Gift Card Taxation
By: David Zlotnick, CPA
I would like to share with you an article put out by PizzaMarketPlace.com. The article discusses the use of gift cards by restaurants to promote the restaurant, bring in new customers and generally to increase revenues of the restaurant.
Gift cards provide benefits to the participating restaurants such as business promotion and new customer introductions but also increase the restaurants cash flow by the timing differences between when the card is sold and when it is redeemed. The recognition of income for income tax purposes and New Mexico Gross Receipts Taxes can possibly create some accounting and record keeping problems.
Gift cards are different from ordinary sales in that when the gift card is issued and sold is not typically when the food and services are provided. A gift card can be purchased by a party and gifted to another who may not use the card for some period of time after the original sale. Say $10,000 worth of gift cards are issued December 28, 2009 and not redeemed until January, February, March and April of 2010. Generally the sale is recognized when the cash is received.
I used the $10,000 to exaggerate the effect at year-end. Accrual accounting allows you to recognize the portion of income when it is earned and not all in December when the cash is received. In this case the IRS requires that the gift cards be tracked separately to accurately recognize the income when the actual sale of goods on services is done.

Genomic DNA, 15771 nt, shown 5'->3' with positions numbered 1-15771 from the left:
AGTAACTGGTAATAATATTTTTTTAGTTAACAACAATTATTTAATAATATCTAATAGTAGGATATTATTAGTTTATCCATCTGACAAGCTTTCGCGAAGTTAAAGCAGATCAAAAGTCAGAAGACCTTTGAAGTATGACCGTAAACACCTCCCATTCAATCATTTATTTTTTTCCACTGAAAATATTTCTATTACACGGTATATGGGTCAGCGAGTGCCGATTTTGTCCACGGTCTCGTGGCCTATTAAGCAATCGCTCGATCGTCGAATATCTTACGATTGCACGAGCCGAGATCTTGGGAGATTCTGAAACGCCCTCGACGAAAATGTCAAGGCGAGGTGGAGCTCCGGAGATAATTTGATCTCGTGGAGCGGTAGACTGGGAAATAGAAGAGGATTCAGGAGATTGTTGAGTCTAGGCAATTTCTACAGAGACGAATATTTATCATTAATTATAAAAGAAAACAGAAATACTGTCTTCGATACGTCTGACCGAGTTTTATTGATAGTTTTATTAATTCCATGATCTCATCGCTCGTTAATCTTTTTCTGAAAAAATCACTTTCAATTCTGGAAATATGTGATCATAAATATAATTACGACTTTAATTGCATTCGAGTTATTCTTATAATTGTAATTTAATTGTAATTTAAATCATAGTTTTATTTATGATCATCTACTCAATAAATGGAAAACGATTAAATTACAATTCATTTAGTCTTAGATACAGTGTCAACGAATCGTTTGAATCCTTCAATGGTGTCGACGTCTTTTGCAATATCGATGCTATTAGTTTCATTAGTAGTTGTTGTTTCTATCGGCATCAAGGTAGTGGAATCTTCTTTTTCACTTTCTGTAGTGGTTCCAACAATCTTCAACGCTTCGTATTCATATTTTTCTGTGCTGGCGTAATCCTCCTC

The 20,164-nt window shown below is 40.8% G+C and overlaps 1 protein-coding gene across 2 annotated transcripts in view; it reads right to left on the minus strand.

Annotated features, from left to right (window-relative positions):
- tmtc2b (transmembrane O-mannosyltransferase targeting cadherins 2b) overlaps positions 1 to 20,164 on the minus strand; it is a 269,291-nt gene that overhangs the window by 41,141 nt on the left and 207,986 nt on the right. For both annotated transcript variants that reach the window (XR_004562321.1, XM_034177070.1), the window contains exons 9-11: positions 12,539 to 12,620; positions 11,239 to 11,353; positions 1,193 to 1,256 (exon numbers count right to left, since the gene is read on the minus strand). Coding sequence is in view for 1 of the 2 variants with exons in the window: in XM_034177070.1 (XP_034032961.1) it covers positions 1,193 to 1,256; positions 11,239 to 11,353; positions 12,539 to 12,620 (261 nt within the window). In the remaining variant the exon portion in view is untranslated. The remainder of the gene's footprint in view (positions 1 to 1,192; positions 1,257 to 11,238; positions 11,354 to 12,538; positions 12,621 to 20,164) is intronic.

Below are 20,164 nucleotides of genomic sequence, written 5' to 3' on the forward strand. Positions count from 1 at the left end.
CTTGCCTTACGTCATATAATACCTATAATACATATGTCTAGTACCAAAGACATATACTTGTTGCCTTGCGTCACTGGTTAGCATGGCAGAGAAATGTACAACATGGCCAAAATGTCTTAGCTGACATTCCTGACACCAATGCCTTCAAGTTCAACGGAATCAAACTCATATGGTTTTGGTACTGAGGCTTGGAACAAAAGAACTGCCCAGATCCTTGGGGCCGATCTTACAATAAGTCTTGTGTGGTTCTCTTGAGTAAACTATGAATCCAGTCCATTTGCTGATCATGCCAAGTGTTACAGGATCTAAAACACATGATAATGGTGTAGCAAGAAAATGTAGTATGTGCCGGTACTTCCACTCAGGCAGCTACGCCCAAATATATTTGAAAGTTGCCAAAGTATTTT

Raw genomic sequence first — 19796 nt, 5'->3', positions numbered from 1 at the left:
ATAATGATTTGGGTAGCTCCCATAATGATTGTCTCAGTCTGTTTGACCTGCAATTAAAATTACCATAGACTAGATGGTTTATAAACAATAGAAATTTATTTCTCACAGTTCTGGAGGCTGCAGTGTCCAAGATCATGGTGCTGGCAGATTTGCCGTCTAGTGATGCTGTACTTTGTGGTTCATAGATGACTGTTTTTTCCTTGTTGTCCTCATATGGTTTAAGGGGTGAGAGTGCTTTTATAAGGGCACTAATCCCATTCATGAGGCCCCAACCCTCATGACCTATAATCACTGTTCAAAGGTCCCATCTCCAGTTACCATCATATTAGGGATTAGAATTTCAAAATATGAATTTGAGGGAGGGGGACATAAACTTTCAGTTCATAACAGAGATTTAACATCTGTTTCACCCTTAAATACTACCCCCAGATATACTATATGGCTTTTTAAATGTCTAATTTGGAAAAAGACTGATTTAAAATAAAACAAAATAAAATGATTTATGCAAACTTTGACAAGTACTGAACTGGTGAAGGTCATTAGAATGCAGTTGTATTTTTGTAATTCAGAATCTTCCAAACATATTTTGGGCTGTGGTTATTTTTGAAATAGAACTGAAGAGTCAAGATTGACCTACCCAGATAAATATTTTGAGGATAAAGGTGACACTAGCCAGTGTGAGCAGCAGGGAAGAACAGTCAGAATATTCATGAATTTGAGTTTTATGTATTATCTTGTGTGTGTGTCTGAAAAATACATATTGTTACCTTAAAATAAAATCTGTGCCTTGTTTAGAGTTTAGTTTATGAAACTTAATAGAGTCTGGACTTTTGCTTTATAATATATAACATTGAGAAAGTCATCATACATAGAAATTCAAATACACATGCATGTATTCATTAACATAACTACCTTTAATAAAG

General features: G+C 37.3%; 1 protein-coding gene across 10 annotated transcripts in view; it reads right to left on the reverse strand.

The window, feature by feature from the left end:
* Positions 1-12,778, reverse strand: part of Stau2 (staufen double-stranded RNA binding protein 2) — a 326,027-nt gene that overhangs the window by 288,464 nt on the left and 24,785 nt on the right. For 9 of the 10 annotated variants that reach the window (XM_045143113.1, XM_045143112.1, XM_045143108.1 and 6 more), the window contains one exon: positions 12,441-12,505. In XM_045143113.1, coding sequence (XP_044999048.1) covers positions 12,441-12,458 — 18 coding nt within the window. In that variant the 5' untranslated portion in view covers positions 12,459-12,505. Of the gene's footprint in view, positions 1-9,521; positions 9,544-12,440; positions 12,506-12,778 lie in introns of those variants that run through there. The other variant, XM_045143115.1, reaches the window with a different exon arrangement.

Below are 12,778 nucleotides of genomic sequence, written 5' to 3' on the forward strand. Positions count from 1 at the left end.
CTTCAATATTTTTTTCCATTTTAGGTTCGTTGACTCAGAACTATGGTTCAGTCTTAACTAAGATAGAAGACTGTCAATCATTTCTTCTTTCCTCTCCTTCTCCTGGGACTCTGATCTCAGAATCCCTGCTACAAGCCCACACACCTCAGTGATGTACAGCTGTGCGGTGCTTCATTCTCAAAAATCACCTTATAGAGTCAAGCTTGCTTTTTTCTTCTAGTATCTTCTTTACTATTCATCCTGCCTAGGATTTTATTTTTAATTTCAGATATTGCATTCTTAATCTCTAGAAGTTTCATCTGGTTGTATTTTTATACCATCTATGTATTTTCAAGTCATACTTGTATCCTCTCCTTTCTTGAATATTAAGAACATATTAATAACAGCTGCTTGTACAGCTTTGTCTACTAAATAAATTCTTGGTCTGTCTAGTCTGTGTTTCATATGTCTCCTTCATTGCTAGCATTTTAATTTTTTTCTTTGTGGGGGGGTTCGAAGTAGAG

The IRS has successfully challenged gift card sales made by one business to another. The IRS believes that such structures do not qualify under the income deferral rules and therefore require the incomes to be recognized when the cash is received.
In some cases the sale of the gift card represents a material percentage of sales and in those cases the IRS has increased its scrutiny of those sales and classified them as a “Tier II” issue for examiners. Tier I and Tier II issues designated by the IRS for special audit consideration.
Finally to qualify for income deferral elections must be made with and approved by the IRS and without these the ability to defer the reporting will be disallowed.
New Mexico Department of Taxation and Revenue generally follows the IRS for the reporting of income.
In those cases where the sale of gift cards is de minimis compared with the total sales for the year, reporting of income on the cash basis or when the cash is received is far easier to deal with than tracking the individual cards and associated sales than could be justified by any tax savings.
Zlotnick, Laws and Sandoval, PC is NMRA’s endorsed provider of accounting services.
The New Mexico Restaurant Association’s mission is to empower the food and beverage industry by promoting and protecting common values and interests. It has more than 1,000 members in 111 cities all over New Mexico, who join together for meetings, seminars and the hospitality industry awards to honor the industry’s top achievers. It has actively represented and promoted the food service industry in New Mexico since 1946.